U.S. cowherd liquidation one of the largest ever | TSLN.com

U.S. cowherd liquidation one of the largest ever

Analysts are saying the largest liquidation ever could be under way in the beef industry. USDA’s Livestock Slaughter report, released Friday, Sept. 23, shows the nation’s beef producers sent 22.8 million head to slaughter from January-August, a one percent increase from the comparable period a year ago. For the month of August, commercial slaughter was 5 percent above July levels at 3.1 million head.

Mark Nelson, economist with the Kansas Farm Bureau, predicts that cattle numbers will be even tighter next year and in 2013. The liquidation that is occurring now is the largest or one of the largest drought-based liquidations ever, he said.

Heifer numbers are also lower. U.S. beef producers retained 5 percent fewer heifers than the previous year as of January 1, according to estimates released by USDA earlier this year.

Nelson says if current conditions – high corn and hay prices as well as severe drought in the southwest – persist and liquidation occurs into the fall, the breeding herd could decline by as much as 7 percent. “This would be a loss of 2 million head of beef cows,” he said. “This is huge and could mean a reduction in cowherd numbers this country hasn’t seen since the early ’60s.”

“Cow numbers continue to shrink,” said Glynn Tonsor, livestock economist with Kansas State University. He expects continued tight supplies of both feeder cattle and calves over the next 12 months. “That means the value of calves and feeder cattle will be historically high,” Tonsor said.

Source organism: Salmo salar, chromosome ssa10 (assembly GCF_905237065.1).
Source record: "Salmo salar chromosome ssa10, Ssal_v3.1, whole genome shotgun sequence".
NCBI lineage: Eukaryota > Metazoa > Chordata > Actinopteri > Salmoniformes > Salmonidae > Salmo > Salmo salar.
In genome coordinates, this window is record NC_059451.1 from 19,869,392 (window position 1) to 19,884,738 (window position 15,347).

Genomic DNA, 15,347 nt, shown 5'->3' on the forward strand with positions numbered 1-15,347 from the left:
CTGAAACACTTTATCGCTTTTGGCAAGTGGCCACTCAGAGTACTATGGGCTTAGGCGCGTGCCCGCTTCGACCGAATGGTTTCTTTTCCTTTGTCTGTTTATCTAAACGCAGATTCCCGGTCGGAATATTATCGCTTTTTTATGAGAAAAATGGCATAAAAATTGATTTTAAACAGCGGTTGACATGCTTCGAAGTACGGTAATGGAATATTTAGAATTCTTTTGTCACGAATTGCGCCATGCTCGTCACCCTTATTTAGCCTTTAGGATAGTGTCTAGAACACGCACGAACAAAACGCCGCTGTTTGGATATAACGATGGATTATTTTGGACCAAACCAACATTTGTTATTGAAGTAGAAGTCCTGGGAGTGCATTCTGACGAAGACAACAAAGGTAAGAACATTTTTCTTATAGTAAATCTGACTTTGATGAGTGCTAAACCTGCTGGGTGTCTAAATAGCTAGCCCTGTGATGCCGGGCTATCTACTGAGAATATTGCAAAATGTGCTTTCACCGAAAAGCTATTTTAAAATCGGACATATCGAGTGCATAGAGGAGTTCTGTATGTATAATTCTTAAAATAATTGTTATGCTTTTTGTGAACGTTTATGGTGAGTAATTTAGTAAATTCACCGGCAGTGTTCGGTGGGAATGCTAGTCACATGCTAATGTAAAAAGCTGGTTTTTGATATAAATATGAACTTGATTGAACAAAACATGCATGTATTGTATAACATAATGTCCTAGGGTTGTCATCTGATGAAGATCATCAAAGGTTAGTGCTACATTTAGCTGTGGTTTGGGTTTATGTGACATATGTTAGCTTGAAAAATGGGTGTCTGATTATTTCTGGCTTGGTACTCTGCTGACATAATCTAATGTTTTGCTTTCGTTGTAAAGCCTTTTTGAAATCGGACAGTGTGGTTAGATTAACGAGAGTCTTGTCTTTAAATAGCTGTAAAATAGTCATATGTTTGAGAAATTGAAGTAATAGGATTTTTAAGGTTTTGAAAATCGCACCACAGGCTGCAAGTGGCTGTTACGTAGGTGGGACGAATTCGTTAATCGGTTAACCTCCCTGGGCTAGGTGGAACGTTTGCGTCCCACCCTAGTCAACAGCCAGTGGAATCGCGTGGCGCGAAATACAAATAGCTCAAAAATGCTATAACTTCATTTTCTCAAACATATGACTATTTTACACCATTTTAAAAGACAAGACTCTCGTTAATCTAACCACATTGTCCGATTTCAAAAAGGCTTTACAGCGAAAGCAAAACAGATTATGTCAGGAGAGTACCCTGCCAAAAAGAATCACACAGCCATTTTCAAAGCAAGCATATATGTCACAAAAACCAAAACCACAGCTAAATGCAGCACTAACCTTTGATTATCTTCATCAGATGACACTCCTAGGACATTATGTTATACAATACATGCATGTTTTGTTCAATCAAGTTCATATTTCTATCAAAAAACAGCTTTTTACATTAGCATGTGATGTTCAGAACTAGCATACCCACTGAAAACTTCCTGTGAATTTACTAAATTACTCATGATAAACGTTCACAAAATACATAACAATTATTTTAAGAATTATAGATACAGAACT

Analysts are saying the largest liquidation ever could be under way in the beef industry. USDA’s Livestock Slaughter report, released Friday, Sept. 23, shows the nation’s beef producers sent 22.8 million head to slaughter from January-August, a one percent increase from the comparable period a year ago. For the month of August, commercial slaughter was 5 percent above July levels at 3.1 million head.

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Mark Nelson, economist with the Kansas Farm Bureau, predicts that cattle numbers will be even tighter next year and in 2013. The liquidation that is occurring now is the largest or one of the largest drought-based liquidations ever, he said.

Heifer numbers are also lower. U.S. beef producers retained 5 percent fewer heifers than the previous year as of January 1, according to estimates released by USDA earlier this year.

Nelson says if current conditions – high corn and hay prices as well as severe drought in the southwest – persist and liquidation occurs into the fall, the breeding herd could decline by as much as 7 percent. “This would be a loss of 2 million head of beef cows,” he said. “This is huge and could mean a reduction in cowherd numbers this country hasn’t seen since the early ’60s.”

“Cow numbers continue to shrink,” said Glynn Tonsor, livestock economist with Kansas State University. He expects continued tight supplies of both feeder cattle and calves over the next 12 months. “That means the value of calves and feeder cattle will be historically high,” Tonsor said.

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